According to several studies, it is projected that by 2025, the global prevalence of type 2 diabetes will reach approximately 380 million individuals [1]. The risk of cardiovascular disease is significantly elevated in individuals with type 2 diabetes, making it the foremost cause of death worldwide. According to current estimates, the annual worldwide mortality rate is approximately 17.9 million individuals [2,3]. By effectively reducing levels of Low-Density Lipoprotein Cholesterol (LDL-C), statins are regarded as the foundation for cardiovascular disease prevention[4]. Research indicates that statins have demonstrated the highest level of effectiveness in reducing the risk of coronary heart disease in Diabetes Mellitus (DM) patients, with a reduction of approximately 1/3rd[5]. LDL-C values are commonly used as guidelines for evaluating the risk of cardiovascular disease in individuals associated with lipoproteins[6,7]. However, numerous studies have highlighted the importance of considering non- High-Density Lipoprotein Cholesterol (HDL-C) substances, including other lipids and cholesterol, as crucial indicators. Hence, it is essential to comprehensively evaluate the control level of various indicators[8]. The efficacy of different statins is different, and atorvastatin is the most basic drug in statins. Rosuvastatin, as a new type of drug with definite efficacy, has attracted much attention. Despite efforts to compare the effectiveness of these two lipid-lowering treatments in Type 2 Diabetes Mellitus (T2DM) patients with cardiovascular disease, studies have yielded divergent findings. In light of this, a meta-analysis was performed to assess the effectiveness of statins in T2DM patients complicated by cardiovascular disease, aiming to provide clinical recommendations.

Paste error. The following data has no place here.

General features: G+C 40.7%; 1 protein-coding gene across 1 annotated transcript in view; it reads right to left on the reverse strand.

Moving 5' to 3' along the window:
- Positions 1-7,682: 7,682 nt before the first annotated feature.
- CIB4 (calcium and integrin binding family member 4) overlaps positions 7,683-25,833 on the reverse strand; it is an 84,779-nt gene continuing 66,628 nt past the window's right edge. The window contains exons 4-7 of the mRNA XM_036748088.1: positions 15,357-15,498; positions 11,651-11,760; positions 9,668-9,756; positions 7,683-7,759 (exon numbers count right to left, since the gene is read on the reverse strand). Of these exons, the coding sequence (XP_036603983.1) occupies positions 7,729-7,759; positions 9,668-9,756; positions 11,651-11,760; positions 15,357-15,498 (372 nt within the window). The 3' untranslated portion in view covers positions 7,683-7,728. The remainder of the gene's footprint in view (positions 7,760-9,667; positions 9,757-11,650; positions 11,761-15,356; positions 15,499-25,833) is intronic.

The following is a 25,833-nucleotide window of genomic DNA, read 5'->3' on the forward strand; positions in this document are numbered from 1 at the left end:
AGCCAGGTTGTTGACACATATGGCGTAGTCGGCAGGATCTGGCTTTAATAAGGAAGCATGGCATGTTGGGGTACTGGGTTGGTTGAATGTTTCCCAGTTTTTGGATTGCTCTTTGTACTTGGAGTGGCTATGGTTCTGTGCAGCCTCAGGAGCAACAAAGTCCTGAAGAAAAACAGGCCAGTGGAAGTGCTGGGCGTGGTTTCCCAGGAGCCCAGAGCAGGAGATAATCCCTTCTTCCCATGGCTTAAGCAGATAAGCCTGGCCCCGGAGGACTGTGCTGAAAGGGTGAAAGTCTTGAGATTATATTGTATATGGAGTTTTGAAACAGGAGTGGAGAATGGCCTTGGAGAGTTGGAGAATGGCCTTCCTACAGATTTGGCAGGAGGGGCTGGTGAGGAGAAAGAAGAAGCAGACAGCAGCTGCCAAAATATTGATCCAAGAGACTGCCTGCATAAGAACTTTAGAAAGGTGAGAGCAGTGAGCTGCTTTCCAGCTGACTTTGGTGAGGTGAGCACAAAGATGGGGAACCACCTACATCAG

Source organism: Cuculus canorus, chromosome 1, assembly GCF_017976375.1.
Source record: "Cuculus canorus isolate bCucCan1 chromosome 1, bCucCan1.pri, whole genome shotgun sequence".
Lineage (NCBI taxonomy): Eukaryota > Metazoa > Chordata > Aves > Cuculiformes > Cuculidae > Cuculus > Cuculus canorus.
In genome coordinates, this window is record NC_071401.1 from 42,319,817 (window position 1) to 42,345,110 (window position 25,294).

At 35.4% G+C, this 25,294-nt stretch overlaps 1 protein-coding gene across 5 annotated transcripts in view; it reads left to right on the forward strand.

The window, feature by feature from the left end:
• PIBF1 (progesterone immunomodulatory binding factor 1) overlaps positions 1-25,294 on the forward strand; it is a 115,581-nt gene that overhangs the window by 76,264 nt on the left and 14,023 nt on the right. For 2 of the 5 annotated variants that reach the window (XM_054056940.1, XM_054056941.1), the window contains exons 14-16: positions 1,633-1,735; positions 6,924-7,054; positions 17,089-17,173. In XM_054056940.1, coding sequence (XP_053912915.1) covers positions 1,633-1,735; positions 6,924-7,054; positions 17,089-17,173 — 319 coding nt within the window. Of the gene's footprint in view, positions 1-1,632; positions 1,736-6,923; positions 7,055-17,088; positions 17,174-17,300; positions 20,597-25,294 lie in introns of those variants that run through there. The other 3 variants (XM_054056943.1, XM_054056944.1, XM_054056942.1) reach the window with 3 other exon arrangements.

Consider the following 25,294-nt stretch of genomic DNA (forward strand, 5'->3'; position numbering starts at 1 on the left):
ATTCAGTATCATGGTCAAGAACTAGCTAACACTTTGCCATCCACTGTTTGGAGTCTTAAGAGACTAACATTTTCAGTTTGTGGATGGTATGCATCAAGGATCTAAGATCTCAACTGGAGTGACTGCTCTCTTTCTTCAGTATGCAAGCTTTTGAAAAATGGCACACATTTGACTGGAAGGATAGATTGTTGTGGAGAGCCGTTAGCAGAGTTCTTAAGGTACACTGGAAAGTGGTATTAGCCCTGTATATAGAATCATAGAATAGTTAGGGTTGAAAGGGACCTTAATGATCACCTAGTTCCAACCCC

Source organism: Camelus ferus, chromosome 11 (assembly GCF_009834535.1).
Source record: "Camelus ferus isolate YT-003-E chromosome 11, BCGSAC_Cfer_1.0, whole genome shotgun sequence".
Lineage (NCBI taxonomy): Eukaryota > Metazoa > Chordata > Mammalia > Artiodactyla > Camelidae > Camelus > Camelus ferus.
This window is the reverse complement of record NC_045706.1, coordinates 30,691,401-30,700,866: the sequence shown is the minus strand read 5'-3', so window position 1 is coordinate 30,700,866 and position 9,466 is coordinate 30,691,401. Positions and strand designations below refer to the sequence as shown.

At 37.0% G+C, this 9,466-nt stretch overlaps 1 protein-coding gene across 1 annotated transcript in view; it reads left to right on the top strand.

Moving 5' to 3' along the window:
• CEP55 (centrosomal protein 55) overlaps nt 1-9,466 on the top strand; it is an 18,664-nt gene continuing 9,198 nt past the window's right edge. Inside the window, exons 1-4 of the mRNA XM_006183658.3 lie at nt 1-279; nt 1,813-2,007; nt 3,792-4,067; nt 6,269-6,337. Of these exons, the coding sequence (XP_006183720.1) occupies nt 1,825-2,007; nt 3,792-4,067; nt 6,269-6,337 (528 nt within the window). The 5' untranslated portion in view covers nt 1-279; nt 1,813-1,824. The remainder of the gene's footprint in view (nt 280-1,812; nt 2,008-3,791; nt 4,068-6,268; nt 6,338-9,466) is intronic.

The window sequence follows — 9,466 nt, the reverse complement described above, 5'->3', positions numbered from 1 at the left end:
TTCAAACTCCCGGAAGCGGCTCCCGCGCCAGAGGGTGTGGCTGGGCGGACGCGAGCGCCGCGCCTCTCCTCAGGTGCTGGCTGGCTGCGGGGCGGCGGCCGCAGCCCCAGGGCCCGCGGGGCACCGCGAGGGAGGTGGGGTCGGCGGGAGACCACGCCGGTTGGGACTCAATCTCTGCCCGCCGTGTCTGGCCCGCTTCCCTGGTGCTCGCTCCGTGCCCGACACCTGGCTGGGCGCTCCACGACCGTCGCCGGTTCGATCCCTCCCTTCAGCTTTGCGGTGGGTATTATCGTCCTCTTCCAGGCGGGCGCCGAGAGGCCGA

Materials and Methods

Study selection:

This study follows the 2010 PRISMA guidelines and AMSTAR guidelines (evaluating the methodological quality of systematic reviews)[9]. In order to gather a comprehensive range of studies, we performed a systematic literature search on Wanfang database, Embase, Web of Science, PubMed, Cochrane Library and Chinese National Knowledge Infrastructure (CNKI). The search words are atorvastatin, rosuvastatin, diabetes and cardiovascular disease.

In addition, we also consulted the references of all the related articles to find the relevant additional literature. It is selected independently by two evaluators according to the qualification criteria. Then the experimental data about the predefined end point are extracted.

Inclusion and exclusion criteria: